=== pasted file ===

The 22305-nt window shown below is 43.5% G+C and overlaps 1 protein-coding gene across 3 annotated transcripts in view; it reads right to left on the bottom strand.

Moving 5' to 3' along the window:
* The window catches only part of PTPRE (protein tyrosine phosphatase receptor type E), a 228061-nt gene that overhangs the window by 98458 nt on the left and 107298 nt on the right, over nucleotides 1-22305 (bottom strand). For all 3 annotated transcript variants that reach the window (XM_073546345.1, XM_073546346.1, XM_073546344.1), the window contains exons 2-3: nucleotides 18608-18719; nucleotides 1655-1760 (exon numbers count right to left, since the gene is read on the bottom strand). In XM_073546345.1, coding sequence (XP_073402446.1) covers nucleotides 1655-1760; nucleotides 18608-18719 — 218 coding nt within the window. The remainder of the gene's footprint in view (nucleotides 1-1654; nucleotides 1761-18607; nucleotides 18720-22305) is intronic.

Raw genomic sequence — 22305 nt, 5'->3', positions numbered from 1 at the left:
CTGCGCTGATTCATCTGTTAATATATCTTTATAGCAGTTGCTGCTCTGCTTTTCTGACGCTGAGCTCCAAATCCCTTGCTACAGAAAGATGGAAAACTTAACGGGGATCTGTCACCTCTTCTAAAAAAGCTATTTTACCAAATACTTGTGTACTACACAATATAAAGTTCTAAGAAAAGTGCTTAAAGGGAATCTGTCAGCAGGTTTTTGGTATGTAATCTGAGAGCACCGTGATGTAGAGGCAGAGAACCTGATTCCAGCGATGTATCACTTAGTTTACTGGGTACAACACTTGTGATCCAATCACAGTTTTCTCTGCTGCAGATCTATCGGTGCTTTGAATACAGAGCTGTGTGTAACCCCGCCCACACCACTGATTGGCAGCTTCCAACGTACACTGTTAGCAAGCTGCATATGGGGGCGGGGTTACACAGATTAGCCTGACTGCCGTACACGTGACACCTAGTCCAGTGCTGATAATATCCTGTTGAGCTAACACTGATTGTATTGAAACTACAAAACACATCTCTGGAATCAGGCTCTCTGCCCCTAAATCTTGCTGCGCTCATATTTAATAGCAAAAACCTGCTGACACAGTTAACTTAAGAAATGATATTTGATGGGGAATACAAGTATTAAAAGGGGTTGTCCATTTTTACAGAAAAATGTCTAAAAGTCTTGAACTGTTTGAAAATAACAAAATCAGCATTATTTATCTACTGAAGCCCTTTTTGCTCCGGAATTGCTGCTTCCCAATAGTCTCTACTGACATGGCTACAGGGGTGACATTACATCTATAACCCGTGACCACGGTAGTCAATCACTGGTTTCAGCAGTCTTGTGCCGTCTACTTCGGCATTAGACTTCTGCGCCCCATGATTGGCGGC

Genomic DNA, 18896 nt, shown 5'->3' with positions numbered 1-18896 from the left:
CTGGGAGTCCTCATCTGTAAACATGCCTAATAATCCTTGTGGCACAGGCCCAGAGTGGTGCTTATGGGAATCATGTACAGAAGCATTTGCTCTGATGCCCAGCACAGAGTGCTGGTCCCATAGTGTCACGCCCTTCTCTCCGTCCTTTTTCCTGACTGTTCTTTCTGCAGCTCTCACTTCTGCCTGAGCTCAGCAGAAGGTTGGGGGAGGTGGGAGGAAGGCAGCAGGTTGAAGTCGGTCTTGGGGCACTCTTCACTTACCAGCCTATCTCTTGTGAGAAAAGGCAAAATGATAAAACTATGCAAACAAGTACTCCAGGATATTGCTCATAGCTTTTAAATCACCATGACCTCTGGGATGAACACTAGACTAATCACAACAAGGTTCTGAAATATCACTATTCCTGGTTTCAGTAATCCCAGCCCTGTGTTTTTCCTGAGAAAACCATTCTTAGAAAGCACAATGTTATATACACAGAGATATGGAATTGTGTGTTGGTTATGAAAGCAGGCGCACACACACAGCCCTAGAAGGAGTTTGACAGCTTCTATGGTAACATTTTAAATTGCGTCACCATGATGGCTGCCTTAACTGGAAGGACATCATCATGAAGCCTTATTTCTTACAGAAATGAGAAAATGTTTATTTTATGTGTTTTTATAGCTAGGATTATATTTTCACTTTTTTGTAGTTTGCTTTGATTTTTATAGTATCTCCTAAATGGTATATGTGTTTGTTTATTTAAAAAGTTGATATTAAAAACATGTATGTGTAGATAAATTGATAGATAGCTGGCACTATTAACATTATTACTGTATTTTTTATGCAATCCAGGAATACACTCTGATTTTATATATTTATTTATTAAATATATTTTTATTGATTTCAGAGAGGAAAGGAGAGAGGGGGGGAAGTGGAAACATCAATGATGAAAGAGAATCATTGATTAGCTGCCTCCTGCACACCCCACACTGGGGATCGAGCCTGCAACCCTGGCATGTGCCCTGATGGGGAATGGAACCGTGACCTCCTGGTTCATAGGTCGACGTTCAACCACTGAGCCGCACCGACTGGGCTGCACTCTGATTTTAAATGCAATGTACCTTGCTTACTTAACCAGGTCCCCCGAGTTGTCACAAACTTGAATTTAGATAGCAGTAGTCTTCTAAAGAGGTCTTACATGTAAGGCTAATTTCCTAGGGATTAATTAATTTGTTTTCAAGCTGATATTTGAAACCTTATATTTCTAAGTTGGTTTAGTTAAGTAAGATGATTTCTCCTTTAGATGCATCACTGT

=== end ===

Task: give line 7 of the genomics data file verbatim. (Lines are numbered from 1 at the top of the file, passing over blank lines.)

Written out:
CTGGGAGTCCTCATCTGTAAACATGCCTAATAATCCTTGTGGCACAGGCCCAGAGTGGTGCTTATGGGAATCATGTACAGAAGCATTTGCTCTGATGCCCAGCACAGAGTGCTGGTCCCATAGTGTCACGCCCTTCTCTCCGTCCTTTTTCCTGACTGTTCTTTCTGCAGCTCTCACTTCTGCCTGAGCTCAGCAGAAGGTTGGGGGAGGTGGGAGGAAGGCAGCAGGTTGAAGTCGGTCTTGGGGCACTCTTCACTTACCAGCCTATCTCTTGTGAGAAAAGGCAAAATGATAAAACTATGCAAACAAGTACTCCAGGATATTGCTCATAGCTTTTAAATCACCATGACCTCTGGGATGAACACTAGACTAATCACAACAAGGTTCTGAAATATCACTATTCCTGGTTTCAGTAATCCCAGCCCTGTGTTTTTCCTGAGAAAACCATTCTTAGAAAGCACAATGTTATATACACAGAGATATGGAATTGTGTGTTGGTTATGAAAGCAGGCGCACACACACAGCCCTAGAAGGAGTTTGACAGCTTCTATGGTAACATTTTAAATTGCGTCACCATGATGGCTGCCTTAACTGGAAGGACATCATCATGAAGCCTTATTTCTTACAGAAATGAGAAAATGTTTATTTTATGTGTTTTTATAGCTAGGATTATATTTTCACTTTTTTGTAGTTTGCTTTGATTTTTATAGTATCTCCTAAATGGTATATGTGTTTGTTTATTTAAAAAGTTGATATTAAAAACATGTATGTGTAGATAAATTGATAGATAGCTGGCACTATTAACATTATTACTGTATTTTTTATGCAATCCAGGAATACACTCTGATTTTATATATTTATTTATTAAATATATTTTTATTGATTTCAGAGAGGAAAGGAGAGAGGGGGGGAAGTGGAAACATCAATGATGAAAGAGAATCATTGATTAGCTGCCTCCTGCACACCCCACACTGGGGATCGAGCCTGCAACCCTGGCATGTGCCCTGATGGGGAATGGAACCGTGACCTCCTGGTTCATAGGTCGACGTTCAACCACTGAGCCGCACCGACTGGGCTGCACTCTGATTTTAAATGCAATGTACCTTGCTTACTTAACCAGGTCCCCCGAGTTGTCACAAACTTGAATTTAGATAGCAGTAGTCTTCTAAAGAGGTCTTACATGTAAGGCTAATTTCCTAGGGATTAATTAATTTGTTTTCAAGCTGATATTTGAAACCTTATATTTCTAAGTTGGTTTAGTTAAGTAAGATGATTTCTCCTTTAGATGCATCACTGT